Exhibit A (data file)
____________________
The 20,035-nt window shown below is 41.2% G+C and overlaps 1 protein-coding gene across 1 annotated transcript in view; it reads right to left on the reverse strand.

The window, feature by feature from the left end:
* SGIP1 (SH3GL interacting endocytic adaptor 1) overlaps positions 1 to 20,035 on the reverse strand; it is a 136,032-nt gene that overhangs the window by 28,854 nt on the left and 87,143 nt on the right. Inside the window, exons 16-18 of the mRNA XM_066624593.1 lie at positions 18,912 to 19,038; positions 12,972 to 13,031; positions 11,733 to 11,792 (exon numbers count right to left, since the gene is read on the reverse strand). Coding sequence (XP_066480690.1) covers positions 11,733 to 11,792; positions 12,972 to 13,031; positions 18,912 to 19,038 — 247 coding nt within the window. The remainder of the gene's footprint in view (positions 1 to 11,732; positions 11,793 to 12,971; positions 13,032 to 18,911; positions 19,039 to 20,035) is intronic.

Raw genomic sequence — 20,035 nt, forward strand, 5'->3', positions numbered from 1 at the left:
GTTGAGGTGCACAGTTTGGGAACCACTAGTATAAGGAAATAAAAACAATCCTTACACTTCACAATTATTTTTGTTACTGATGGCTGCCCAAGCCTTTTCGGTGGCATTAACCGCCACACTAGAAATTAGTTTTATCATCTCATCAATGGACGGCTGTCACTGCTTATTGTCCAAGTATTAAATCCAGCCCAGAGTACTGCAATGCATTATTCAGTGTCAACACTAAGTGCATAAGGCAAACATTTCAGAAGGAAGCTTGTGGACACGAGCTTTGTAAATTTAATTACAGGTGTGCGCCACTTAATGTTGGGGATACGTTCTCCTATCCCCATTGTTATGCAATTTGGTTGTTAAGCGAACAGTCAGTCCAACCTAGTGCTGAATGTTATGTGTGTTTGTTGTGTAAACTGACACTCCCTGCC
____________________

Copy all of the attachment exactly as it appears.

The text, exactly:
The 20,035-nt window shown below is 41.2% G+C and overlaps 1 protein-coding gene across 1 annotated transcript in view; it reads right to left on the reverse strand.

The window, feature by feature from the left end:
* SGIP1 (SH3GL interacting endocytic adaptor 1) overlaps positions 1 to 20,035 on the reverse strand; it is a 136,032-nt gene that overhangs the window by 28,854 nt on the left and 87,143 nt on the right. Inside the window, exons 16-18 of the mRNA XM_066624593.1 lie at positions 18,912 to 19,038; positions 12,972 to 13,031; positions 11,733 to 11,792 (exon numbers count right to left, since the gene is read on the reverse strand). Coding sequence (XP_066480690.1) covers positions 11,733 to 11,792; positions 12,972 to 13,031; positions 18,912 to 19,038 — 247 coding nt within the window. The remainder of the gene's footprint in view (positions 1 to 11,732; positions 11,793 to 12,971; positions 13,032 to 18,911; positions 19,039 to 20,035) is intronic.

Raw genomic sequence — 20,035 nt, forward strand, 5'->3', positions numbered from 1 at the left:
GTTGAGGTGCACAGTTTGGGAACCACTAGTATAAGGAAATAAAAACAATCCTTACACTTCACAATTATTTTTGTTACTGATGGCTGCCCAAGCCTTTTCGGTGGCATTAACCGCCACACTAGAAATTAGTTTTATCATCTCATCAATGGACGGCTGTCACTGCTTATTGTCCAAGTATTAAATCCAGCCCAGAGTACTGCAATGCATTATTCAGTGTCAACACTAAGTGCATAAGGCAAACATTTCAGAAGGAAGCTTGTGGACACGAGCTTTGTAAATTTAATTACAGGTGTGCGCCACTTAATGTTGGGGATACGTTCTCCTATCCCCATTGTTATGCAATTTGGTTGTTAAGCGAACAGTCAGTCCAACCTAGTGCTGAATGTTATGTGTGTTTGTTGTGTAAACTGACACTCCCTGCC